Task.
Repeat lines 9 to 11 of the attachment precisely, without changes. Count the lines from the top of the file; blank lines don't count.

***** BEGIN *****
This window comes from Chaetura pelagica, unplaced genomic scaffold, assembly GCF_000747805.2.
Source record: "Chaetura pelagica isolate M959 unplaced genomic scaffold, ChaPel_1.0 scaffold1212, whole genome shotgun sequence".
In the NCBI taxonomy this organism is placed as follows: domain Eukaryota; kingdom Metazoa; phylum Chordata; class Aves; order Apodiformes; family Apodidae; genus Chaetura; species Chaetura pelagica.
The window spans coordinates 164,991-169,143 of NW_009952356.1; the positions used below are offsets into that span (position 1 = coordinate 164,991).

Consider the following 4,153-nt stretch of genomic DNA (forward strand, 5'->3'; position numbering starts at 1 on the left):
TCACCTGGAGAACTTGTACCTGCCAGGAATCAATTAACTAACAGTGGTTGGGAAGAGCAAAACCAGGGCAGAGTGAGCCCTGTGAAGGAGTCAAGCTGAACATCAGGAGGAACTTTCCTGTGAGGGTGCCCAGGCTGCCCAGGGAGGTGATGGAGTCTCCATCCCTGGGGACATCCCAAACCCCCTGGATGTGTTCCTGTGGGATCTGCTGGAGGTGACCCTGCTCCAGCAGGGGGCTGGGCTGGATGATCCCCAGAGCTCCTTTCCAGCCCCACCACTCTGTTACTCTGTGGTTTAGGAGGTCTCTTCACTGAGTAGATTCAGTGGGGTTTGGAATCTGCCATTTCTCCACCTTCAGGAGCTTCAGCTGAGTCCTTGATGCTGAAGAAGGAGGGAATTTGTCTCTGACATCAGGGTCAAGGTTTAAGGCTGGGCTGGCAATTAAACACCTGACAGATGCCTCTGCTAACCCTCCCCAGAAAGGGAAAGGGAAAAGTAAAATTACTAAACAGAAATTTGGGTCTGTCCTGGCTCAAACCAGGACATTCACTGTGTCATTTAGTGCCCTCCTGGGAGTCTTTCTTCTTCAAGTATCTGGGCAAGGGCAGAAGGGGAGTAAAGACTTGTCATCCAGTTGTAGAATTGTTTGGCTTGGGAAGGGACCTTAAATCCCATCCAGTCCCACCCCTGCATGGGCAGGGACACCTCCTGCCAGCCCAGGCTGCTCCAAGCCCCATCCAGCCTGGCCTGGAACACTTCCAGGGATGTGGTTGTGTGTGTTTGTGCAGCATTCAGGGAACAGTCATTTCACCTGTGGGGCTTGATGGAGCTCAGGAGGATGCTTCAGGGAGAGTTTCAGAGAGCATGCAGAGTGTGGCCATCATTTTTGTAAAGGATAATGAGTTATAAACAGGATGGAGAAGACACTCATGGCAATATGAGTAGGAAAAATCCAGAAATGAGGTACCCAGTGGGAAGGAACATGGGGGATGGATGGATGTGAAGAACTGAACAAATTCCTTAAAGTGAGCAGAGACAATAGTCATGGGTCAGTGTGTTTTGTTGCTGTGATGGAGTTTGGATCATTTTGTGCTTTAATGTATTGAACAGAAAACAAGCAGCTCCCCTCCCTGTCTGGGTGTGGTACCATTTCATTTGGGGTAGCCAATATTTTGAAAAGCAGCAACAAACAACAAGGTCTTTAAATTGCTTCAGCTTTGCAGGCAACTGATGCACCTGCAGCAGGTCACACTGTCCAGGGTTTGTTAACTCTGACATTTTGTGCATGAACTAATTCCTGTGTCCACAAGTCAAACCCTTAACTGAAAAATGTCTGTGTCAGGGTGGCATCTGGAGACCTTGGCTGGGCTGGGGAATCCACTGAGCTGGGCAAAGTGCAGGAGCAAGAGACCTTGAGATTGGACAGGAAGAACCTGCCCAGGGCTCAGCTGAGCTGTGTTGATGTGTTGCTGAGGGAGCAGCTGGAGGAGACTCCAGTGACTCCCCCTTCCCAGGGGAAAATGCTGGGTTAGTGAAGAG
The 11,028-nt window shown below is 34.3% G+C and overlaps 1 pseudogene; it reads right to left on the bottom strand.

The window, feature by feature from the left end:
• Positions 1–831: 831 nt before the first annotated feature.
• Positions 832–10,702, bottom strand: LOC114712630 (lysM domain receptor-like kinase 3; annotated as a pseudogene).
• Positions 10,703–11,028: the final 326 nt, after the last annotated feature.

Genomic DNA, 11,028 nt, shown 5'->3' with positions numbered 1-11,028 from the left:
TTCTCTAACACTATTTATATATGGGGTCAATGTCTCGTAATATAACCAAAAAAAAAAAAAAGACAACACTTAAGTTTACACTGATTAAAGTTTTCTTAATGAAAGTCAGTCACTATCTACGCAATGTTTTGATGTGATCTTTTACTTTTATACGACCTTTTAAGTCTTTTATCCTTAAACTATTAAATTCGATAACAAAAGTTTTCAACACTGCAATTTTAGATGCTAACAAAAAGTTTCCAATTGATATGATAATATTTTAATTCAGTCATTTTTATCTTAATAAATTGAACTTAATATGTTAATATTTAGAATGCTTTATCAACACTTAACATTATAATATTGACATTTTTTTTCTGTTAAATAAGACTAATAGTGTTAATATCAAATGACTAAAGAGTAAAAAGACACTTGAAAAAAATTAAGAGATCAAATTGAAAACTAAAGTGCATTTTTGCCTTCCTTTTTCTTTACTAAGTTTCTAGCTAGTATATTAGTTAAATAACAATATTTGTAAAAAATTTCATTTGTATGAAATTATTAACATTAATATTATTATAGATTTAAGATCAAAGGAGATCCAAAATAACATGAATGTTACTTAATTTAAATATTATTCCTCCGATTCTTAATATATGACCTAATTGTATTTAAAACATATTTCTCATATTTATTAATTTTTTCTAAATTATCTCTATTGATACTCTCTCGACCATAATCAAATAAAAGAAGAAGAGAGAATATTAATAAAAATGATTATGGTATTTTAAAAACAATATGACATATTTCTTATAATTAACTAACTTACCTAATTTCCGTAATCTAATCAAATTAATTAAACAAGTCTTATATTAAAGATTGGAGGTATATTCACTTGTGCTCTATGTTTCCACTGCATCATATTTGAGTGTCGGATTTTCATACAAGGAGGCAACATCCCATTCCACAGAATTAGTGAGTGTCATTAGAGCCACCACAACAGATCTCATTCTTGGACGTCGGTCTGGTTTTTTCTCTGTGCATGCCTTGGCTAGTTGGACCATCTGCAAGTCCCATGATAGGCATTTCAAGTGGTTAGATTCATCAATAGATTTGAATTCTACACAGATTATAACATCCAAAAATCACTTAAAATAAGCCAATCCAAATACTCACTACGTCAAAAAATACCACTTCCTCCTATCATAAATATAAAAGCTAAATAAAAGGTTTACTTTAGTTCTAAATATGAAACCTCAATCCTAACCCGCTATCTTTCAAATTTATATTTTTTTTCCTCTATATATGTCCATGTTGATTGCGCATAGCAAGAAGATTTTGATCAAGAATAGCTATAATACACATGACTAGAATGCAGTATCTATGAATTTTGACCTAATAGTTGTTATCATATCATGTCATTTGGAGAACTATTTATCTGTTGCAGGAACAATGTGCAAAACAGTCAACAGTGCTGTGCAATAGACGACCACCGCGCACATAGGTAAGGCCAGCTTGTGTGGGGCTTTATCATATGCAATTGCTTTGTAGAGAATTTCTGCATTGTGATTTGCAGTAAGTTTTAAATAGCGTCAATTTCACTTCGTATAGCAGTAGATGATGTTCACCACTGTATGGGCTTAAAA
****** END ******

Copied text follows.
• Positions 1–831: 831 nt before the first annotated feature.
• Positions 832–10,702, bottom strand: LOC114712630 (lysM domain receptor-like kinase 3; annotated as a pseudogene).
• Positions 10,703–11,028: the final 326 nt, after the last annotated feature.